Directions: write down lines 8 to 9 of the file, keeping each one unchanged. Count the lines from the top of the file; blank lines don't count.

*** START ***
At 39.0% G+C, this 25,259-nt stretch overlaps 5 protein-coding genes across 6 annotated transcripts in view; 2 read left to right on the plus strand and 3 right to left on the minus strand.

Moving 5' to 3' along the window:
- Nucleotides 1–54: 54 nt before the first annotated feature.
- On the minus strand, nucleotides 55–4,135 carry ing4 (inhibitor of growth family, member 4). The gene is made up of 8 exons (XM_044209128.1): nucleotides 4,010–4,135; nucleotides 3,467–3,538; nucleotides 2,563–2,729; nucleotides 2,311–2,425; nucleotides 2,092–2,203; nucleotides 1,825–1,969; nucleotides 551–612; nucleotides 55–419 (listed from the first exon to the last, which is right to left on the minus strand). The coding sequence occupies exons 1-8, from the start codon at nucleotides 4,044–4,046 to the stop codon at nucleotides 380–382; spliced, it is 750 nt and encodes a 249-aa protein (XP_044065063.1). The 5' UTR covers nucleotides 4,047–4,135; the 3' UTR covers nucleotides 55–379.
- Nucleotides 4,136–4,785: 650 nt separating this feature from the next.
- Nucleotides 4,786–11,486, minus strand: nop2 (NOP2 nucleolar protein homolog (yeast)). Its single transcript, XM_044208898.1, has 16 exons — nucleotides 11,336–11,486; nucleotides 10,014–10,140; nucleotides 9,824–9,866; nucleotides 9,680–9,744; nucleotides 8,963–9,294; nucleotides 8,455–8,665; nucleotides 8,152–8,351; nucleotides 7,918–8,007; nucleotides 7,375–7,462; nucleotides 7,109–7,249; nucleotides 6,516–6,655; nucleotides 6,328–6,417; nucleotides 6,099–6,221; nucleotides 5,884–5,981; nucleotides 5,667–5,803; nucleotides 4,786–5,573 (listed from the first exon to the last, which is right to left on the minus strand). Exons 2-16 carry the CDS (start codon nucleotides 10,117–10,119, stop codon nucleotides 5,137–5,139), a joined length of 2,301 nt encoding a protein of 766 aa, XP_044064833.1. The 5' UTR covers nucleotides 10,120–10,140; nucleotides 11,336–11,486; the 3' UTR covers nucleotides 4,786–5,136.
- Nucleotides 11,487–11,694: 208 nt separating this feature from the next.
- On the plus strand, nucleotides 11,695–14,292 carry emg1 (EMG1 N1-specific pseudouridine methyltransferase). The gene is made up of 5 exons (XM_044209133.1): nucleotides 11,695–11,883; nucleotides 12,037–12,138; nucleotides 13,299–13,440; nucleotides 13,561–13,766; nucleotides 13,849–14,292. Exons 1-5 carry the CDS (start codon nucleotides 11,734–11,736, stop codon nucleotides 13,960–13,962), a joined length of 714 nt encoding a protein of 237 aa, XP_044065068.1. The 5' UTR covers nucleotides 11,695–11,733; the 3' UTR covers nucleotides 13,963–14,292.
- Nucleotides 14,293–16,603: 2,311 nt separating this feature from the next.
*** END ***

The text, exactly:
- On the plus strand, nucleotides 11,695–14,292 carry emg1 (EMG1 N1-specific pseudouridine methyltransferase). The gene is made up of 5 exons (XM_044209133.1): nucleotides 11,695–11,883; nucleotides 12,037–12,138; nucleotides 13,299–13,440; nucleotides 13,561–13,766; nucleotides 13,849–14,292. Exons 1-5 carry the CDS (start codon nucleotides 11,734–11,736, stop codon nucleotides 13,960–13,962), a joined length of 714 nt encoding a protein of 237 aa, XP_044065068.1. The 5' UTR covers nucleotides 11,695–11,733; the 3' UTR covers nucleotides 13,963–14,292.
- Nucleotides 14,293–16,603: 2,311 nt separating this feature from the next.